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TORY peer Ros Altmann condemned a Conservative-aligned think tank’s proposal to raise the state pension age (SPA) to 75 as “chilling and immoral” today.
The Centre of Social Justice – led by former work and pensions secretary Iain Duncan Smith — suggested ministers speed up the increase by hiking it from 65 to 70 by 2028, and to 75 by 2035.
Former pensions minister Baroness Altmann said it would be “a betrayal of hard-working people” if the government adopts the idea.
She had rarely seen a proposal “with the potential to do such damage” especially to people in disadvantaged parts of Britain who have shorter life expectancies, and those who are “burned out by tough manual work,” she added, in a sign Tories are rattled by the likely public reaction to the idea.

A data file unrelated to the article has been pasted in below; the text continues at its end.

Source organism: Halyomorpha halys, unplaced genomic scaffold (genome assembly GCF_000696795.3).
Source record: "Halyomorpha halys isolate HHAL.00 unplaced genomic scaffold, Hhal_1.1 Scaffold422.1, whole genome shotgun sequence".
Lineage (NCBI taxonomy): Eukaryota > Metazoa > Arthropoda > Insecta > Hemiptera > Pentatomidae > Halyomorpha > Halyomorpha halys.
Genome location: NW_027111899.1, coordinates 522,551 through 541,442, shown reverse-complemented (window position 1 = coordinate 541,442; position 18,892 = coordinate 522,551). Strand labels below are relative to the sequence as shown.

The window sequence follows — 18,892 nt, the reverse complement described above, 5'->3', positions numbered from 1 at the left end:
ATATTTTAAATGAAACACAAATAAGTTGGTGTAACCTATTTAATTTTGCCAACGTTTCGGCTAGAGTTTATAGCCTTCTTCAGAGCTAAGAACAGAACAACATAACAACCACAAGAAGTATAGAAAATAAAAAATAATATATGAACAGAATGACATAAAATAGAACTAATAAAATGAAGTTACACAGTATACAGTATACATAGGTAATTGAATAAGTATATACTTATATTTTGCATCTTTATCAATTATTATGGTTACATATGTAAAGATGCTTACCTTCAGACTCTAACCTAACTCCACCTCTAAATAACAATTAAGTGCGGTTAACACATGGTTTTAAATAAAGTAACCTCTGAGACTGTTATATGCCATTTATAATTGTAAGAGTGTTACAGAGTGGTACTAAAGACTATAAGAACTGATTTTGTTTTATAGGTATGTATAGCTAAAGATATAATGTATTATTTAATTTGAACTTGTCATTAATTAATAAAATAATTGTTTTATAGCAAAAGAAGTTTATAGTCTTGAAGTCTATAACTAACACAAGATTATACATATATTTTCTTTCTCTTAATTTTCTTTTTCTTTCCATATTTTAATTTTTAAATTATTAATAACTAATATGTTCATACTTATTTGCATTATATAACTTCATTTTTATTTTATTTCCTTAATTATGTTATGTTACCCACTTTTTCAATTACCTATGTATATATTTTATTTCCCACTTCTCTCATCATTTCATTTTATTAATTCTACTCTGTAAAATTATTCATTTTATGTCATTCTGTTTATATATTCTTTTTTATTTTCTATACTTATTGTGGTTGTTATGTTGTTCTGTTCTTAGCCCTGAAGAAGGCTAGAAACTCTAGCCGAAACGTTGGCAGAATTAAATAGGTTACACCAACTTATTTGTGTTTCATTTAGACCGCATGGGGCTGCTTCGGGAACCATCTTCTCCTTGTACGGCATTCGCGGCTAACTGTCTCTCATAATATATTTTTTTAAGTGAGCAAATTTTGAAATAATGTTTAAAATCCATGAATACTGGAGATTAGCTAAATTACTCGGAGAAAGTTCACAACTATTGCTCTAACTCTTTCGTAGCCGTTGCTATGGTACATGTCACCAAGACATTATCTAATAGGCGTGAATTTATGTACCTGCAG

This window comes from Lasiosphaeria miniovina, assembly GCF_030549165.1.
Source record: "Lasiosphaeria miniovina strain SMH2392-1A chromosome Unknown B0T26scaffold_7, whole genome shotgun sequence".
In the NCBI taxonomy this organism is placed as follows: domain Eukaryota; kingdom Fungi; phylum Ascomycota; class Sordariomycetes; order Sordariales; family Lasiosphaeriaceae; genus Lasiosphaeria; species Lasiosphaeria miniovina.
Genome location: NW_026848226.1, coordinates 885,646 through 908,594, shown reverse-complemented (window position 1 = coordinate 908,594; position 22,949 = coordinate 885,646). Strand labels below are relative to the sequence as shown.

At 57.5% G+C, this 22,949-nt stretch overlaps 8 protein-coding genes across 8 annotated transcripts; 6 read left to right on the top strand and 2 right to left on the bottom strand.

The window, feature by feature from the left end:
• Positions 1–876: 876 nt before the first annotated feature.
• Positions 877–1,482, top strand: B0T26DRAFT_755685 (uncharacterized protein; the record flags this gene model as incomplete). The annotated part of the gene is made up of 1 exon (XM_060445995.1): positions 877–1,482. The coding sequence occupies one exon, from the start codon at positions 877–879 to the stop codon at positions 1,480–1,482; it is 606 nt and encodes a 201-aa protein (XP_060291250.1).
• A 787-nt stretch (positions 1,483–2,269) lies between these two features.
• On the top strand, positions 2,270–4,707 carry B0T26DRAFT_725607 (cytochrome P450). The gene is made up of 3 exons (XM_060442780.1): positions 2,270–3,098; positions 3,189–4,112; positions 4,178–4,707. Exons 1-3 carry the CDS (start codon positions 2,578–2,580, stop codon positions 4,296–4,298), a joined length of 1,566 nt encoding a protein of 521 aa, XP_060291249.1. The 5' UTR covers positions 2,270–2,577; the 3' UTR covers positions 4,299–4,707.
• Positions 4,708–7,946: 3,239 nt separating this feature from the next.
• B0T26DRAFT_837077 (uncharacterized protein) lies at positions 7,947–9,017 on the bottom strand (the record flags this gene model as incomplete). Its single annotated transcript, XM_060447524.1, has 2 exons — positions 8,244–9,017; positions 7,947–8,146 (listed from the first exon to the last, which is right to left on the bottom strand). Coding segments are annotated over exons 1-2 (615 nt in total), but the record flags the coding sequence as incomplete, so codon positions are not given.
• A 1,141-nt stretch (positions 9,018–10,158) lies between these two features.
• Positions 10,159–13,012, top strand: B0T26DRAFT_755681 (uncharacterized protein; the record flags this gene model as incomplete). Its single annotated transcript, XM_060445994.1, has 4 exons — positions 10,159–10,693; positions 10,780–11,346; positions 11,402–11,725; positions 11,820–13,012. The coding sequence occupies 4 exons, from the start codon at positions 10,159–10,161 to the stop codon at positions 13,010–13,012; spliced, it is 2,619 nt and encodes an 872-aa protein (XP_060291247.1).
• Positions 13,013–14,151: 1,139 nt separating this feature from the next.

It comes after Labour’s shadow chancellor John McDonnell said that the proposal published in a CSJ report last week would see people work “until they drop.”
The National Pensioners Convention said that the policy would be detrimental to vulnerable groups, and those who have had physically demanding jobs.
Ms Altmann said that the priority should be retraining people older than 50 to find jobs and tackling age discrimination in recruitment of workers.
In a column in the Daily Mail, she wrote: “It is an outrageous betrayal of people who have worked hard, paid their taxes and made their National Insurance [NI] contributions for decades in the expectation that they will receive at least a basic income so they can retire, rather than being forced to labour until they drop.”
The proposal gave rise to the “farcical prospect” that 74-year-olds who could not find work would have to go on the dole, she added.
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